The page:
I WAS very sorry to hear of the death of my old friend Harry Doherty on July 13. He was 78. Harry was President of Kent EBA in its last years, and a staunch supporter of the EBA movement and boxing generally. I’d often see him at shows and EBA functions – not so much recently, because he had health problems, including having been involved in a car crash. He was very knowledgeable – his views on today’s boxers were always worth listening to, and his reminiscences of past fighters were fascinating. And his love of the game was paramount. He was also a very funny man, with a new joke every time one saw him.
His son-in-law, Paul, phoned me with the sad news, explaining Harry had had a stroke two days before – and then another. “He didn’t suffer,” Paul said. I’m sure all BN readers will join me in sending condolences to Harry’s wife, Vivienne (who often accompanied him to EBA functions), and all his family and friends. He will certainly be very much missed.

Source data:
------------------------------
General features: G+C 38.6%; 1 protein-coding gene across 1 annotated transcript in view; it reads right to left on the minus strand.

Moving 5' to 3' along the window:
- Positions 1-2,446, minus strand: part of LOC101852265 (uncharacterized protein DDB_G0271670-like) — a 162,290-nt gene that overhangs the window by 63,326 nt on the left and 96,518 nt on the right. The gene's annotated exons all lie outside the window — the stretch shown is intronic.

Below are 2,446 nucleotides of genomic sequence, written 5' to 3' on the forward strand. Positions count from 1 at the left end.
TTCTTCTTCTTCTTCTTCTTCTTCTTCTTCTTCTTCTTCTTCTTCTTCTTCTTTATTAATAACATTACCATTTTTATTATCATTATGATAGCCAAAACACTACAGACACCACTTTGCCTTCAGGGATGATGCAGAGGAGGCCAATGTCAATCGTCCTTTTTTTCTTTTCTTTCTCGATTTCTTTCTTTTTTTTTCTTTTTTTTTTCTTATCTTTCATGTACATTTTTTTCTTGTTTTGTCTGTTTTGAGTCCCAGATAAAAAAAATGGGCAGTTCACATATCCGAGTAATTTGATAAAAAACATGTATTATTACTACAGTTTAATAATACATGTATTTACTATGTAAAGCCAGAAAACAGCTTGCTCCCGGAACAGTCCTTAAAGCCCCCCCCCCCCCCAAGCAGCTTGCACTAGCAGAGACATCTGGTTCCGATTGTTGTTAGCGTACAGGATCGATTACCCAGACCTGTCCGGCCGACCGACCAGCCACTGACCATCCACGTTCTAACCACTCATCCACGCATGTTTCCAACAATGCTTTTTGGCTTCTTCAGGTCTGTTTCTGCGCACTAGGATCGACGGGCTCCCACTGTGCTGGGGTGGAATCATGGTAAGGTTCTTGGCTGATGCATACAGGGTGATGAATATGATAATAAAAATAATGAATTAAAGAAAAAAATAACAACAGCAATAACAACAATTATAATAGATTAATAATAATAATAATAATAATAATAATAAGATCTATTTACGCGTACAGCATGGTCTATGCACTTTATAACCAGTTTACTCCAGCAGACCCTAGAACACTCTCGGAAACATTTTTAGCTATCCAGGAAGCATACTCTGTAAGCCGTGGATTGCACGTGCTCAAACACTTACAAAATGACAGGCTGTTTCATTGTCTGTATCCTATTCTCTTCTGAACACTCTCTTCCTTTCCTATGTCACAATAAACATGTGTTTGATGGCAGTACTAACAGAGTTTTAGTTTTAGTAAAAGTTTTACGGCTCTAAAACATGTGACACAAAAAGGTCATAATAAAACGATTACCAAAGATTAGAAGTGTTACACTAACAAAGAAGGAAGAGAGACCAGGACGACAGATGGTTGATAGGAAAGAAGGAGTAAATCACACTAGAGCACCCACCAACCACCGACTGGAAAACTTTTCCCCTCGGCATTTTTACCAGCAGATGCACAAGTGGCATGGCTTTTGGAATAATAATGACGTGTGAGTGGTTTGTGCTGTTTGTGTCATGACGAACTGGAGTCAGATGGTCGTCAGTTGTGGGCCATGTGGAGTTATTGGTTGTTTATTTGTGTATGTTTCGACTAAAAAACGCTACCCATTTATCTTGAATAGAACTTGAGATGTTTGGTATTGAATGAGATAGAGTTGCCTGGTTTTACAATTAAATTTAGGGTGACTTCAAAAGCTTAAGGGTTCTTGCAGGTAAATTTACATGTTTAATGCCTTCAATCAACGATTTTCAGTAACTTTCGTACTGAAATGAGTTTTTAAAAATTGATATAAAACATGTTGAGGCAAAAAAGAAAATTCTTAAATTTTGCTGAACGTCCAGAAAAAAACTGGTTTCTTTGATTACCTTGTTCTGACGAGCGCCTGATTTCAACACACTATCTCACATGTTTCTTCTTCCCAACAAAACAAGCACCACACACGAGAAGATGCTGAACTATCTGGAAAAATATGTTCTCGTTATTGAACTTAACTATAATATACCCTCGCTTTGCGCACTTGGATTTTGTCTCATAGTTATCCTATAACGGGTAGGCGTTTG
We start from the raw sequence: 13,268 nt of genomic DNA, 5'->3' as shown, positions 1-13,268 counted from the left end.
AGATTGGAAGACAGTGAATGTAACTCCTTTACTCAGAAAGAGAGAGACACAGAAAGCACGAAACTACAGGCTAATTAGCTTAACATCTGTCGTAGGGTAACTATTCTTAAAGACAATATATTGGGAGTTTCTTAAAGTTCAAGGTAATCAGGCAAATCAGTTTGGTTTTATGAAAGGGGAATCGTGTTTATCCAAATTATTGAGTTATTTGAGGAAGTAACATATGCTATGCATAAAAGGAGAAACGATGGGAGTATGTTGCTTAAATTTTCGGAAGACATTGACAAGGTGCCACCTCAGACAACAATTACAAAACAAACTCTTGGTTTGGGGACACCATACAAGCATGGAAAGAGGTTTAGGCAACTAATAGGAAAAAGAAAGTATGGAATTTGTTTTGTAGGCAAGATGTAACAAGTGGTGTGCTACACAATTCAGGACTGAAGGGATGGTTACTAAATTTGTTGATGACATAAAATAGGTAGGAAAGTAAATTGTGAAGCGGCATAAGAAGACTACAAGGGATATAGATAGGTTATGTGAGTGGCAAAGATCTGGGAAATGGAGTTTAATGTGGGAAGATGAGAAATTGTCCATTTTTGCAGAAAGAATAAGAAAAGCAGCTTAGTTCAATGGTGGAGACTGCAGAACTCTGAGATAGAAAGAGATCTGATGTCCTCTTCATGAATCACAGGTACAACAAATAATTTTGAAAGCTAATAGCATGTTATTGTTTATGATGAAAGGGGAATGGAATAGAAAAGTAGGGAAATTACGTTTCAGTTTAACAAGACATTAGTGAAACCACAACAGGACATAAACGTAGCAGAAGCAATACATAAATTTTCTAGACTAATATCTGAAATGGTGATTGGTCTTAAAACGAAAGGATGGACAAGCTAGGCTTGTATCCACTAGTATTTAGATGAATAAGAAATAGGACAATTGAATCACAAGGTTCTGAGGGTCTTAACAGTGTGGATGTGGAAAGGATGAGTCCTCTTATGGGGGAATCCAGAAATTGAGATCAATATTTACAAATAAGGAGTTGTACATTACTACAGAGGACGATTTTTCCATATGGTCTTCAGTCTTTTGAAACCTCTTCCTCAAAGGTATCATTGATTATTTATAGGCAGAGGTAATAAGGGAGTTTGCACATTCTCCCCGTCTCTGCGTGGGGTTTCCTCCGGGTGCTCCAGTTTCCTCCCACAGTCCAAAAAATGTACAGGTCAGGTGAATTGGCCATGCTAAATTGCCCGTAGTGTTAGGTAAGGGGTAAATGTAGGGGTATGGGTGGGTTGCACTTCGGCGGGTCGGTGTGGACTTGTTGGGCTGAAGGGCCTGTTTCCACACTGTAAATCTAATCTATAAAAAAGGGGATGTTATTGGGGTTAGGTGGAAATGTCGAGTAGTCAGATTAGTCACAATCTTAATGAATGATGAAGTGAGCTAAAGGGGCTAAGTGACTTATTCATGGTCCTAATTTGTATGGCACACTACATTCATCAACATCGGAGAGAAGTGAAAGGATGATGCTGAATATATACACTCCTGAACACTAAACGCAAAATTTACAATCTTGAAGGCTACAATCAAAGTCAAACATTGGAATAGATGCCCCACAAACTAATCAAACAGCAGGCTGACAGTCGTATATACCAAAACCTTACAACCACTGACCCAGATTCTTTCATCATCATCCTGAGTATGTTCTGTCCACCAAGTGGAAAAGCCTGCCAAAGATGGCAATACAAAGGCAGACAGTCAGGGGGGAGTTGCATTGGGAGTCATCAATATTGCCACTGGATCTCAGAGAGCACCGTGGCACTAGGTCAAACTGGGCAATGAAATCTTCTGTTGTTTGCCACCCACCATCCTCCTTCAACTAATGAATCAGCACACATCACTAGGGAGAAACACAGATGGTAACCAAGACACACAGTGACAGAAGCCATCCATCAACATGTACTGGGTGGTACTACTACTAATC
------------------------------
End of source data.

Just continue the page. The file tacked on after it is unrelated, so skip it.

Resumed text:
A minute’s silence was held at July’s London EBA meeting for members and other fight people who had passed on, and Stephen Powell paid tribute to them in his President’s Report. He described Ernie Hatton (aged 90) as a lovely man and a staunch LEBA member, even after moving to Norfolk. Bob Draper, too, was a good member and supporter. He said Isola Akay did a lot for the local youth, and helped many young offenders go straight. He spoke of Connor Law’s tragic suicide at just 26 – a good amateur, unbeaten as a pro, and seemingly with a good future. He said Jack Lindsay had been a fine trainer who had worked with several champions, including Billy Schwer, and reminded the meeting that Wille “The Worm” Monroe was the only man to have beaten Marvin Hagler without controversy.